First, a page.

Press "Enter" to skip to content

UVa to cover tuition, fees for Virginia families making $100K or less

The University of Virginia is significantly broadening the scope of in-state students eligible for financial aid.

In previous years, the school covered costs for tuition, fees, housing and dining for students from families making $30,000 a year or less. Students from families with incomes of $80,000 or less would have their tuition and fees paid for.

Last Friday, UVa’s governing body voted to expand that coverage.

Using grants and scholarships, the school will now cover all costs for tuition, fees, housing and dining for any Virginia students whose families make $50,000 or less. Tuition and fees will be covered for any Virginia student whose family makes $100,000 or less.

“Our mission is to welcome talented students from all walks of life, and these expanded grants and scholarships will help us do just that,” Vice Provost for Enrollment Stephen Farmer said in a statement announcing the decision. “Once Virginians from middle- and lower-income households earn admission to UVA, these scholarships will make it possible for them to join us. When they do, they’ll make everyone around them better.”

Additionally, Virginia students whose families make $150,000 or less will receive at least $2,000 in need-based grants, the school said. The previous threshold had been $125,000.

The decision to expand financial aid eligibility was made possible through generous philanthropic gifts, according to UVa.

“The Honor the Future campaign has been incredibly successful in raising scholarship funds to ensure UVa is accessible and affordable for the most talented students, and I’m delighted that more Virginia families will benefit,” President Jim Ryan said in a statement. “My thanks go to our generous alumni and supporters who have made this possible.”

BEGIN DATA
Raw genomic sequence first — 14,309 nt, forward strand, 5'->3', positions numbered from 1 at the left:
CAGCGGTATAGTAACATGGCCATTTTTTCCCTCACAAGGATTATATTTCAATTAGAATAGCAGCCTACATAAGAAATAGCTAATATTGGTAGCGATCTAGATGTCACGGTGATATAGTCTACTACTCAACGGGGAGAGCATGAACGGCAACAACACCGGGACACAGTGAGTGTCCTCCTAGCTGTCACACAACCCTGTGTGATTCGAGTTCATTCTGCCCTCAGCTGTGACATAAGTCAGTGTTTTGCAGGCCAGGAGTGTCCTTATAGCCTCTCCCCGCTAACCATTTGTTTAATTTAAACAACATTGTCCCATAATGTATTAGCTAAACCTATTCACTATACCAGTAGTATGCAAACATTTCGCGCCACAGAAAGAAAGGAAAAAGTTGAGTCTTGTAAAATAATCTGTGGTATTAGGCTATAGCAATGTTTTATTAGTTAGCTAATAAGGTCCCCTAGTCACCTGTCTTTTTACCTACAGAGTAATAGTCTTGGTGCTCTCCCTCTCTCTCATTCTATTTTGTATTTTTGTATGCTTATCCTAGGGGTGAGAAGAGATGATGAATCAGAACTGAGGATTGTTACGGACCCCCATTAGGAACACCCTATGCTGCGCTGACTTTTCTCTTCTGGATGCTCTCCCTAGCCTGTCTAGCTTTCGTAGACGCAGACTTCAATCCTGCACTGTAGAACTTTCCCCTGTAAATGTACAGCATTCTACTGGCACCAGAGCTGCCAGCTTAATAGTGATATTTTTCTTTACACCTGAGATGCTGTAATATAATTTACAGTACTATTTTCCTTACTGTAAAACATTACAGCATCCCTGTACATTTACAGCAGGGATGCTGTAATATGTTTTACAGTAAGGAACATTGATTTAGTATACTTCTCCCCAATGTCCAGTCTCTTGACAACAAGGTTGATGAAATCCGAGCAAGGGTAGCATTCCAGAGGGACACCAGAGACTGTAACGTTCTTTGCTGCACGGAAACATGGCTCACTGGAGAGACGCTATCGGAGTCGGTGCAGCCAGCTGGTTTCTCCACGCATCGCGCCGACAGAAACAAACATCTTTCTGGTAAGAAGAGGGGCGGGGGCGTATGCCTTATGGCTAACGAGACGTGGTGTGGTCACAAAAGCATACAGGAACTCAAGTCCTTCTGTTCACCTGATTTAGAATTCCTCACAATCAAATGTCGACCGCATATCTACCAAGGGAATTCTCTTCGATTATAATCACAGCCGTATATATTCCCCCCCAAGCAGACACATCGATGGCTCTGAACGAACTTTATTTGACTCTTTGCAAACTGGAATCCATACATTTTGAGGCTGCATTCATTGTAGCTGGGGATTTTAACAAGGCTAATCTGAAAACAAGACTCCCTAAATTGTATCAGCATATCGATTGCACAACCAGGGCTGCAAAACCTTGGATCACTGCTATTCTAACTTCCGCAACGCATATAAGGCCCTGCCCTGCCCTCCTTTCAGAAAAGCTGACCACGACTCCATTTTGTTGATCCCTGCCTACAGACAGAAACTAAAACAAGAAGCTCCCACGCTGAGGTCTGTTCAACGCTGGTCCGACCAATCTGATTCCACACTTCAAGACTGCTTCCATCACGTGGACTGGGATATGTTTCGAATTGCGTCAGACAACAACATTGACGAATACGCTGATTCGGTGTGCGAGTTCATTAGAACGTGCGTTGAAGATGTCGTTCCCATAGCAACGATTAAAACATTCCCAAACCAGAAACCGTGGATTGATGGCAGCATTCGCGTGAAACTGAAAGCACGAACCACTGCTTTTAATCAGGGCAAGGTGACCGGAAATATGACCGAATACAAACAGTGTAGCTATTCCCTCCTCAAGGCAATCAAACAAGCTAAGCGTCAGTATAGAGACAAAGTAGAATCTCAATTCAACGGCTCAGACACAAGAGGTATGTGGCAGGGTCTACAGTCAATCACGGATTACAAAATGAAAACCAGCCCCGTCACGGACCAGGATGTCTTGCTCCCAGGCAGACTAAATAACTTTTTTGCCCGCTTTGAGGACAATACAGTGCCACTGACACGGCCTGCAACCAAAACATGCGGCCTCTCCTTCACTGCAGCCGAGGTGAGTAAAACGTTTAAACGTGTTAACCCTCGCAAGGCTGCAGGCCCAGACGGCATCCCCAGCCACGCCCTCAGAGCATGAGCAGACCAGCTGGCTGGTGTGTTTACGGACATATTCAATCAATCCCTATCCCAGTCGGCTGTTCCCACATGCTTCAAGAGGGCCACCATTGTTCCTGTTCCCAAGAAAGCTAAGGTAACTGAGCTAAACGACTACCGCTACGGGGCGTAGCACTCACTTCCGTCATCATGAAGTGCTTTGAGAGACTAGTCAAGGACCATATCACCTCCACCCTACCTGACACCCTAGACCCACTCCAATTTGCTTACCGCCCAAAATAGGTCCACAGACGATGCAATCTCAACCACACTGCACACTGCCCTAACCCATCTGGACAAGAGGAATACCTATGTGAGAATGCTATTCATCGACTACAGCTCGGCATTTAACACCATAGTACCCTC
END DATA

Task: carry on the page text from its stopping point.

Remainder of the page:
Ryan said the expansion will not be paid for with any tuition funds but exclusively through philanthropic donations.

Roughly 35% of UVa undergraduate students demonstrate financial need. In 2004, the school began its AccessUVA financial aid program to allow more students with more backgrounds to attend without being restricted by financial barriers. As a result, two-thirds of UVa undergraduates earn their degrees without incurring any need-based loan debt.

The news is the most recent step in the school’s “Great and Good” strategic plan, which aims to make UVa the nation’s best public university by 2030, in part by enabling more low- and middle-income students to attend and to attract more first-generation and underrepresented talent. More than 16% of this year’s first-year students qualify for Pell Grants, a 5% increase from two years ago.

During the 2022-23 academic year, UVa awarded approximately $179 million in need-based financial aid from all sources to undergraduates through AccessUVA.

Princeton Review ranks UVa as the top public institution in the nation for financial aid.


Be First to Comment

    Leave a Reply

    Your email address will not be published. Required fields are marked *